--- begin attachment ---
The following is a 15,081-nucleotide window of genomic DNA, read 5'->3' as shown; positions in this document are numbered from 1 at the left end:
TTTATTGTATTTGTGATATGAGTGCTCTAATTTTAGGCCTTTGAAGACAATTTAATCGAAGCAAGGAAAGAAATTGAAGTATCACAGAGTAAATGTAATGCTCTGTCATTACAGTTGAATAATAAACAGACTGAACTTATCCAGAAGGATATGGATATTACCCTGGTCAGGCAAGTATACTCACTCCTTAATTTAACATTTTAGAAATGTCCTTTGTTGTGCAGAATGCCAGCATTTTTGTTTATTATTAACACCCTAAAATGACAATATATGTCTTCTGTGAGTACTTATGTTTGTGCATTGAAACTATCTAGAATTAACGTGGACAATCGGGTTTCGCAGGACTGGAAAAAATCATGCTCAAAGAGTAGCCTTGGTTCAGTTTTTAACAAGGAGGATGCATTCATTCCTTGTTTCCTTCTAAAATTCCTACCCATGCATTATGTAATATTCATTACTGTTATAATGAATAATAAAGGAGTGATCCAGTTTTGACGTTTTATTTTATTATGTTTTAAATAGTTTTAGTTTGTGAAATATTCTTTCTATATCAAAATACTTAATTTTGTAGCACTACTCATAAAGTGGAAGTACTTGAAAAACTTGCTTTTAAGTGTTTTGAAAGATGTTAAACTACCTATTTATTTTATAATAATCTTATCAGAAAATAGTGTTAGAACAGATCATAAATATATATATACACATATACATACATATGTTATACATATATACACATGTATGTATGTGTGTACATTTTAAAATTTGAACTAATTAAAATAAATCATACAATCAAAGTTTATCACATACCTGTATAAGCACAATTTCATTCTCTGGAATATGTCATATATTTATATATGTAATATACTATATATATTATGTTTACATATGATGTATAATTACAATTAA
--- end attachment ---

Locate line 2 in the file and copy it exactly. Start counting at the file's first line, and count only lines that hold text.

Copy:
TTTATTGTATTTGTGATATGAGTGCTCTAATTTTAGGCCTTTGAAGACAATTTAATCGAAGCAAGGAAAGAAATTGAAGTATCACAGAGTAAATGTAATGCTCTGTCATTACAGTTGAATAATAAACAGACTGAACTTATCCAGAAGGATATGGATATTACCCTGGTCAGGCAAGTATACTCACTCCTTAATTTAACATTTTAGAAATGTCCTTTGTTGTGCAGAATGCCAGCATTTTTGTTTATTATTAACACCCTAAAATGACAATATATGTCTTCTGTGAGTACTTATGTTTGTGCATTGAAACTATCTAGAATTAACGTGGACAATCGGGTTTCGCAGGACTGGAAAAAATCATGCTCAAAGAGTAGCCTTGGTTCAGTTTTTAACAAGGAGGATGCATTCATTCCTTGTTTCCTTCTAAAATTCCTACCCATGCATTATGTAATATTCATTACTGTTATAATGAATAATAAAGGAGTGATCCAGTTTTGACGTTTTATTTTATTATGTTTTAAATAGTTTTAGTTTGTGAAATATTCTTTCTATATCAAAATACTTAATTTTGTAGCACTACTCATAAAGTGGAAGTACTTGAAAAACTTGCTTTTAAGTGTTTTGAAAGATGTTAAACTACCTATTTATTTTATAATAATCTTATCAGAAAATAGTGTTAGAACAGATCATAAATATATATATACACATATACATACATATGTTATACATATATACACATGTATGTATGTGTGTACATTTTAAAATTTGAACTAATTAAAATAAATCATACAATCAAAGTTTATCACATACCTGTATAAGCACAATTTCATTCTCTGGAATATGTCATATATTTATATATGTAATATACTATATATATTATGTTTACATATGATGTATAATTACAATTAA